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SC Lecture 2

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University of Toronto St. George
James Stinson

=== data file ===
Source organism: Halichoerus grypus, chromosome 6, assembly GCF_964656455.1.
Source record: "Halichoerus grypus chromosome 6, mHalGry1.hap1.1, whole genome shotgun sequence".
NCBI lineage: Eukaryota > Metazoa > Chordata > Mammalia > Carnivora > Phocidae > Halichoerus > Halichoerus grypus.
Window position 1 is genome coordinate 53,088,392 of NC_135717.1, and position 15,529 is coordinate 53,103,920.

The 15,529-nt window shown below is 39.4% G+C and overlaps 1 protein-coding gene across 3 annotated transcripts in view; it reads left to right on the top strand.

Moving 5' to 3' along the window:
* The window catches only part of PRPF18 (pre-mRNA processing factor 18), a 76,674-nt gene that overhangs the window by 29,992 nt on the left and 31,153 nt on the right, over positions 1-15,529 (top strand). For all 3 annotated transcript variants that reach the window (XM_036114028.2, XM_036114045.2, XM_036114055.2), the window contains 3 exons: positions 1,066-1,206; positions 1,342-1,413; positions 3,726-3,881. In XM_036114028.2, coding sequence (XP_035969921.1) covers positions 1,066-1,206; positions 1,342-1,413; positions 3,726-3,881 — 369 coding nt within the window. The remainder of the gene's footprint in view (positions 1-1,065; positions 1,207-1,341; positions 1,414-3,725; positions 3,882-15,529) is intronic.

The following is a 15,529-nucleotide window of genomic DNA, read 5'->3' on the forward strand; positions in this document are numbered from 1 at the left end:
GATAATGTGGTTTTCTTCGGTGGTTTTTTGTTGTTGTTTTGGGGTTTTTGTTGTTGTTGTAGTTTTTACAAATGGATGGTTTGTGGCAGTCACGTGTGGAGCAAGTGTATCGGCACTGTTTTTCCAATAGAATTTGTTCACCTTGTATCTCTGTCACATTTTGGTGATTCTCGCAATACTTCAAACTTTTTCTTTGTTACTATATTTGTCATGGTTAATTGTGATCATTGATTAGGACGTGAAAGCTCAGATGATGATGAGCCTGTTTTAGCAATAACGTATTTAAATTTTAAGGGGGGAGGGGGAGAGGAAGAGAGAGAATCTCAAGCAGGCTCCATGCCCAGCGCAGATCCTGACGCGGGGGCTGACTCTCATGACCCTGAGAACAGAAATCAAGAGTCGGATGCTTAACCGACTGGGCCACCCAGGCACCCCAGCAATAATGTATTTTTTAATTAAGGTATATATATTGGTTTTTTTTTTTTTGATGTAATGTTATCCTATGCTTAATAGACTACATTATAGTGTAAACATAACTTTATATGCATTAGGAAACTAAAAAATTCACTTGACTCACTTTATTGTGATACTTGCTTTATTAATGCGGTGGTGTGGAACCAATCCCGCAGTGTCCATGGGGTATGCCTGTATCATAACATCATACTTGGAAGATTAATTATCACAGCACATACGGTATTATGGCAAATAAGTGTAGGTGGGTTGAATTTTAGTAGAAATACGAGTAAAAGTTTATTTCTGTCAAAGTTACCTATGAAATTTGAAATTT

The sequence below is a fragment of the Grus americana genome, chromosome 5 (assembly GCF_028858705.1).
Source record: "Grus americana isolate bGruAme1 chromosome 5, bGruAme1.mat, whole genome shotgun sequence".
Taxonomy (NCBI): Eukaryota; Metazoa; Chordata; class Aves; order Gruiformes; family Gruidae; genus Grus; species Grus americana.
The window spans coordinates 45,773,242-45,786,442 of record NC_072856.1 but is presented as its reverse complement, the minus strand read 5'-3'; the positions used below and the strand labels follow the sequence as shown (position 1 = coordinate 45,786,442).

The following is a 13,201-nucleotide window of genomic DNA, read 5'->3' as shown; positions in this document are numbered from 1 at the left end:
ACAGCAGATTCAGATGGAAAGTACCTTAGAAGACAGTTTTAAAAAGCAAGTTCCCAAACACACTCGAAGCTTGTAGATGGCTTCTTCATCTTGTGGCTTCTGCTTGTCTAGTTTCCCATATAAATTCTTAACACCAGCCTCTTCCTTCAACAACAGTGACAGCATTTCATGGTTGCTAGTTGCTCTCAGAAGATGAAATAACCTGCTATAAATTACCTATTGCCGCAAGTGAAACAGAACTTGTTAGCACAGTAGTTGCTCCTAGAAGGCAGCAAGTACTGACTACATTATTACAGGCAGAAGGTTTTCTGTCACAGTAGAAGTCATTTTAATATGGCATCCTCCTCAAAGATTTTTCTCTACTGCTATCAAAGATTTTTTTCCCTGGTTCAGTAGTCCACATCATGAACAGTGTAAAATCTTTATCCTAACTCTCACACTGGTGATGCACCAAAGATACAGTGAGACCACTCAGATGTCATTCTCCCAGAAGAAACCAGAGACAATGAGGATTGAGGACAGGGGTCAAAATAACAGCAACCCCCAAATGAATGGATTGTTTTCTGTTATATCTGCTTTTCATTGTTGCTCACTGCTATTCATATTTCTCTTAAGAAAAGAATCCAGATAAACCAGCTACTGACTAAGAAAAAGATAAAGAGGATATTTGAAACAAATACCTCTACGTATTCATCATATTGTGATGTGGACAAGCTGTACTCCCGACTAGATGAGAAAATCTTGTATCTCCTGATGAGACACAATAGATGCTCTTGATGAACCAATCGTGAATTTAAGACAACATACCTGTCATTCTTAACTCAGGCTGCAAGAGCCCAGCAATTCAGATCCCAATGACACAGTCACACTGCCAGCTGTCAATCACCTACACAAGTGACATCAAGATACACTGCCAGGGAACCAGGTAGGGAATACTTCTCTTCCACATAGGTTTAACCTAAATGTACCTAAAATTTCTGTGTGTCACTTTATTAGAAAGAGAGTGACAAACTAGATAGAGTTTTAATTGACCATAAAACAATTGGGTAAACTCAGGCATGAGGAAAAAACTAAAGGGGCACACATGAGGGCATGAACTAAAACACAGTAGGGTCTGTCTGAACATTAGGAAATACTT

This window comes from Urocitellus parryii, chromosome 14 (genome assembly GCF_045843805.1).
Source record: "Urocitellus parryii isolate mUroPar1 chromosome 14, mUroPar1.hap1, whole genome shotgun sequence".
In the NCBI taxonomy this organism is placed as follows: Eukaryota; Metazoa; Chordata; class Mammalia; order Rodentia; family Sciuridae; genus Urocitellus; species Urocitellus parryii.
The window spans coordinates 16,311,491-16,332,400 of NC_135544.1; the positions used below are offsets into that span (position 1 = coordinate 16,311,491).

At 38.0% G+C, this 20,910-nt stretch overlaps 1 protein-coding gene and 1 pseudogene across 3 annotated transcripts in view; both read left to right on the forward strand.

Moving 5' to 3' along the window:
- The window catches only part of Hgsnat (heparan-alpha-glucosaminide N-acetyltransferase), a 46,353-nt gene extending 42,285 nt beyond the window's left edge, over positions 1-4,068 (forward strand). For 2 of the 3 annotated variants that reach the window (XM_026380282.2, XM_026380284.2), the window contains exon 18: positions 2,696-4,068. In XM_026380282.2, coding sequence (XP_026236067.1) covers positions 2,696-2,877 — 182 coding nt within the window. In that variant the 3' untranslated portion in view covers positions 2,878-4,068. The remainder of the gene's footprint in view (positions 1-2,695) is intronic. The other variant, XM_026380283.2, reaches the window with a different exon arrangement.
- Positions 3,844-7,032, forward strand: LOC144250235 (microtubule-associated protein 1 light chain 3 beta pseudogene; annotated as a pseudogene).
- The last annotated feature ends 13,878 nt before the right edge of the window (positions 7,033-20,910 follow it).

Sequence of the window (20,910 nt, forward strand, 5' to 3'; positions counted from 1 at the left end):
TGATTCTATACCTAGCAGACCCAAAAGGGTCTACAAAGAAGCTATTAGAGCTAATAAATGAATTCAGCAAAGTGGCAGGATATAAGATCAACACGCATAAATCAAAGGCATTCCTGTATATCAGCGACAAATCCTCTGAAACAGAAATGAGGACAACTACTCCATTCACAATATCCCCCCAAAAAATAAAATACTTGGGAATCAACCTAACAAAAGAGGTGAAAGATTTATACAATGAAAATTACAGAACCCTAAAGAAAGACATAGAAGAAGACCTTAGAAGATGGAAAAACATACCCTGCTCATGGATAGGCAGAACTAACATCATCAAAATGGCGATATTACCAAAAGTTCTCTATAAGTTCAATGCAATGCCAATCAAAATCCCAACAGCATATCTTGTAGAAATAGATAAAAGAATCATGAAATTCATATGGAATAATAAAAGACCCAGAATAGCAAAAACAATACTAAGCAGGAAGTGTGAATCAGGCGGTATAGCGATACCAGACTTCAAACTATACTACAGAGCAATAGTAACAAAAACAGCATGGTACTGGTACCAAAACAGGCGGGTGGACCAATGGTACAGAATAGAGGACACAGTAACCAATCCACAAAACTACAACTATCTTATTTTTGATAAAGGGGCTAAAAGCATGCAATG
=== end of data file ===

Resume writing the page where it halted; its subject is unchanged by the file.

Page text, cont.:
March 8, 2013 Brief History of Social-Cultural Anthropology Outline  Overview of anthropological theory  Key figures in discipline  Ethnographic fieldwork (participant observation)  Applied anthropology Origins of Anthropological Theory Social Evolutionism  1870s-1920s: evolutionism and ethnocentrism  British ethnologist: Sir Edward Burnett Tylor o Culture, not race, determined differences o Culture vs. cultures o Psychic Unity of Mankind  American ethnologist: Lewis Henry Morgan o 3 stages of cultural development: 1. Savagery 2. Barbarism 3. Civilization o Stages defined by technology Ethnocentrism  Judging beliefs and practices of other cultures based on our own cultural beliefs and practices  Tendency to believe that our culture is “natural”/”correct”/”superior to others” Modern Social-Cultural Anthropology  1920s-40s: practice of ethnography (fieldwork)  British Functionalism and Structural Functionalism  American Historical Particularism  Cultural Relativism Functionalism and Structural Functionalism  1920s-40s: Anti-Colonial Independence Movements o Respect for cultural differences  Bronislav Malinowski o Advanced fieldwork – “Native’s point of view” through participant observation o Trobriand Islands – Kula Ring o Functionalist: how social institutions function to satisfy individual human needs (i.e. Magic – reduce anxiety)  A.R. Radcliffe Brown o Structural Functionalism: society – organism o How institutions in societies worked to create balance in system to keep it functioning smoothly Historical Particularism  Franz Boas o Modern American 4-field anthropology and historical particularism o Respected unilinear cultural evolution o Cultural development along unique paths and may not go through same stages of evolution  Margaret Mead o Most famous anthropologist? o Gender roles not universal (culture specific to each group) Cultural Relativism  Behaviour and beliefs of culture shouldn’t be judged by standards of other cultures  To understand a culture, see how people in that culture see things  Difference between methodological relativism and moral relativism  Moral relativism: does not prevent anthropologists from making moral judgements/advocating against human rights violations Historical Materialism/Constructivism  1950s-60s: Cold War – cultural change, interaction, World System  Eric Wolf o Europe and the People Without History o “Traditional” cultures not isolated and a-historical – history impacted by colonialism and capitalism  Fredrik Barth o Boundary Model of Ethinicity o Ethnic/cultural groups don’t emerge in isolation, but through interactions with other groups o Primary function of culture: mark and maintain boundaries between social groups Symbolic and Interpretive Anthropology  1960s-70s: Counter-Cultural Revolution – focus on cultural and symbolic meaning  Clifford Geertz o “Thick Description” – cultural symbols of rituals, political/economic action interpreted like document in foreign language o i.e. meaning of a wink/Balinese cockfight Postmodernism  1980s-90s: end of Cold War, New World Order – questioning anthropological authority to represent culture scientifically  James Clifford o Impossible to study culture “objectively” as detached observer because everyone has personal biases o Ethnography only pr
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